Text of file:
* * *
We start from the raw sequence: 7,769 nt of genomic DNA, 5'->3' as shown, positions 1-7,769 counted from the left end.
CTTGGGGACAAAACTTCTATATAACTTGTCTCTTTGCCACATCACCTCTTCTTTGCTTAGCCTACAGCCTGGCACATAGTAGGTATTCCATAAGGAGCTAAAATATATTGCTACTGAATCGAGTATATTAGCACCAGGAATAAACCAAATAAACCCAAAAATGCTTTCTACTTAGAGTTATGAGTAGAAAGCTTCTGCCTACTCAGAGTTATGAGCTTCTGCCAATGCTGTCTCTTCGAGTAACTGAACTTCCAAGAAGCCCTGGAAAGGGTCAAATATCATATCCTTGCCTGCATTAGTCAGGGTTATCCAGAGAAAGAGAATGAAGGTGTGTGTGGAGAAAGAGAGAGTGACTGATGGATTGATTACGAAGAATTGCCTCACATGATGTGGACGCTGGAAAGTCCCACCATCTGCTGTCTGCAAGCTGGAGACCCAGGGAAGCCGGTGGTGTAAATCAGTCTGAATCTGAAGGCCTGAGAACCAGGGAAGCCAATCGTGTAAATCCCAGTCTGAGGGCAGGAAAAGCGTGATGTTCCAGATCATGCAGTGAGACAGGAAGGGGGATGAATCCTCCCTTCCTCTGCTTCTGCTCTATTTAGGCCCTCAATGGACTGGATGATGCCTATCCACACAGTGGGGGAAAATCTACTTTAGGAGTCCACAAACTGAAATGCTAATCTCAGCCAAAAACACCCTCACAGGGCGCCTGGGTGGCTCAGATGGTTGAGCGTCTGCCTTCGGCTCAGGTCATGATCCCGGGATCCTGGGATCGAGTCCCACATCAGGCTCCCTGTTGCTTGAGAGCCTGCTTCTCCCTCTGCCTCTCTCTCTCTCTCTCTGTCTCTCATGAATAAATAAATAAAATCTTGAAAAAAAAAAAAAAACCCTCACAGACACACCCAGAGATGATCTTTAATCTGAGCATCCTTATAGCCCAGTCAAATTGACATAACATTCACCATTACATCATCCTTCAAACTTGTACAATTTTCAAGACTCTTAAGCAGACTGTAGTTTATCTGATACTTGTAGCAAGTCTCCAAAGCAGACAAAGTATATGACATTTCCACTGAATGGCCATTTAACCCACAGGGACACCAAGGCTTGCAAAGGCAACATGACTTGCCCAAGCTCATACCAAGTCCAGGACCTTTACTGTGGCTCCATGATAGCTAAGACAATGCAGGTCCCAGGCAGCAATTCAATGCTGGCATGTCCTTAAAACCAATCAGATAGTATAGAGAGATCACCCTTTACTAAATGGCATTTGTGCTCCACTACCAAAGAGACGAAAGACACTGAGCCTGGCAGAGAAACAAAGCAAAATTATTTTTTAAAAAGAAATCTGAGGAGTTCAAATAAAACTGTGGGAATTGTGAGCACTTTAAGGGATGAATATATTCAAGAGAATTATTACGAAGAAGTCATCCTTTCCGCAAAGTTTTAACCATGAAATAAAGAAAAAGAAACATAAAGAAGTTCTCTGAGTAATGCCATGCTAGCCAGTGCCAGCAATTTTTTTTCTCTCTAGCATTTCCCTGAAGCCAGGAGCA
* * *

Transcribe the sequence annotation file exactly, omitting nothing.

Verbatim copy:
We start from the raw sequence: 7,769 nt of genomic DNA, 5'->3' as shown, positions 1-7,769 counted from the left end.
CTTGGGGACAAAACTTCTATATAACTTGTCTCTTTGCCACATCACCTCTTCTTTGCTTAGCCTACAGCCTGGCACATAGTAGGTATTCCATAAGGAGCTAAAATATATTGCTACTGAATCGAGTATATTAGCACCAGGAATAAACCAAATAAACCCAAAAATGCTTTCTACTTAGAGTTATGAGTAGAAAGCTTCTGCCTACTCAGAGTTATGAGCTTCTGCCAATGCTGTCTCTTCGAGTAACTGAACTTCCAAGAAGCCCTGGAAAGGGTCAAATATCATATCCTTGCCTGCATTAGTCAGGGTTATCCAGAGAAAGAGAATGAAGGTGTGTGTGGAGAAAGAGAGAGTGACTGATGGATTGATTACGAAGAATTGCCTCACATGATGTGGACGCTGGAAAGTCCCACCATCTGCTGTCTGCAAGCTGGAGACCCAGGGAAGCCGGTGGTGTAAATCAGTCTGAATCTGAAGGCCTGAGAACCAGGGAAGCCAATCGTGTAAATCCCAGTCTGAGGGCAGGAAAAGCGTGATGTTCCAGATCATGCAGTGAGACAGGAAGGGGGATGAATCCTCCCTTCCTCTGCTTCTGCTCTATTTAGGCCCTCAATGGACTGGATGATGCCTATCCACACAGTGGGGGAAAATCTACTTTAGGAGTCCACAAACTGAAATGCTAATCTCAGCCAAAAACACCCTCACAGGGCGCCTGGGTGGCTCAGATGGTTGAGCGTCTGCCTTCGGCTCAGGTCATGATCCCGGGATCCTGGGATCGAGTCCCACATCAGGCTCCCTGTTGCTTGAGAGCCTGCTTCTCCCTCTGCCTCTCTCTCTCTCTCTCTGTCTCTCATGAATAAATAAATAAAATCTTGAAAAAAAAAAAAAAACCCTCACAGACACACCCAGAGATGATCTTTAATCTGAGCATCCTTATAGCCCAGTCAAATTGACATAACATTCACCATTACATCATCCTTCAAACTTGTACAATTTTCAAGACTCTTAAGCAGACTGTAGTTTATCTGATACTTGTAGCAAGTCTCCAAAGCAGACAAAGTATATGACATTTCCACTGAATGGCCATTTAACCCACAGGGACACCAAGGCTTGCAAAGGCAACATGACTTGCCCAAGCTCATACCAAGTCCAGGACCTTTACTGTGGCTCCATGATAGCTAAGACAATGCAGGTCCCAGGCAGCAATTCAATGCTGGCATGTCCTTAAAACCAATCAGATAGTATAGAGAGATCACCCTTTACTAAATGGCATTTGTGCTCCACTACCAAAGAGACGAAAGACACTGAGCCTGGCAGAGAAACAAAGCAAAATTATTTTTTAAAAAGAAATCTGAGGAGTTCAAATAAAACTGTGGGAATTGTGAGCACTTTAAGGGATGAATATATTCAAGAGAATTATTACGAAGAAGTCATCCTTTCCGCAAAGTTTTAACCATGAAATAAAGAAAAAGAAACATAAAGAAGTTCTCTGAGTAATGCCATGCTAGCCAGTGCCAGCAATTTTTTTTCTCTCTAGCATTTCCCTGAAGCCAGGAGCA